Ambrose Bierce

Start Your Free Trial

What are the different parts of the plot in Ambrose Bierce's story "The Mocking-Bird"?

Expert Answers info

Jay Gilbert, Ph.D. eNotes educator | Certified Educator

briefcaseCollege Lecturer

bookB.A. from University of Oxford

bookM.A. from University of Oxford

bookPh.D. from University of Leicester

calendarEducator since 2017

write2,233 answers

starTop subjects are Literature, History, and Law and Politics

This is an interesting story in terms of its structure and emphasis. Like much of Bierce's work, it seeks to expose the true tragedy of civil war, which in this case is portrayed through the story of the Grayrock brothers.

The introduction to the story, the first element, is easily enough identified. In this section of a story, the writer provides the setting—which Bierce does explicitly, giving the place (southwestern Virginia), the year (1861), and even the time of day (a Sunday afternoon). He then introduces the protagonist, Private Grayrock of the Union army, who is posted "as a sentinel" in the forest. We now know the context of the story and the main character with whom we are concerned.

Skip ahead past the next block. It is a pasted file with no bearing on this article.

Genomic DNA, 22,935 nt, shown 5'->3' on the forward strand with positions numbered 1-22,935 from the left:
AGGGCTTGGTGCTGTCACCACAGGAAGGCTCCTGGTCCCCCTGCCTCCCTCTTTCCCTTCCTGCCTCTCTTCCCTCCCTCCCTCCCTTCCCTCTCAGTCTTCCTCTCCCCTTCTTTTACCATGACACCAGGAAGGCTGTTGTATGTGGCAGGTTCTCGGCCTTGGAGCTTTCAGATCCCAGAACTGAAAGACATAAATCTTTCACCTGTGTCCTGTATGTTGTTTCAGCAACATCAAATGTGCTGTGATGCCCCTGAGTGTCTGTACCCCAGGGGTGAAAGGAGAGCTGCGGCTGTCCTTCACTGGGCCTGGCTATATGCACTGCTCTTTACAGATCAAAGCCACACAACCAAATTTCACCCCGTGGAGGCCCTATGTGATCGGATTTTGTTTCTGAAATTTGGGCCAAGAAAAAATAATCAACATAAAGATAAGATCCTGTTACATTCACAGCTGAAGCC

The next part of the plot is the rising action. Again, in this story, we can identify this part quite easily—the rising action is where we see some indication of what difficulty the character will face and what will cause it. We learn quickly that the "gloom of the wood" is deep on this night and...

(The entire section contains 586 words.)

Unlock This Answer Now

check Approved by eNotes Editorial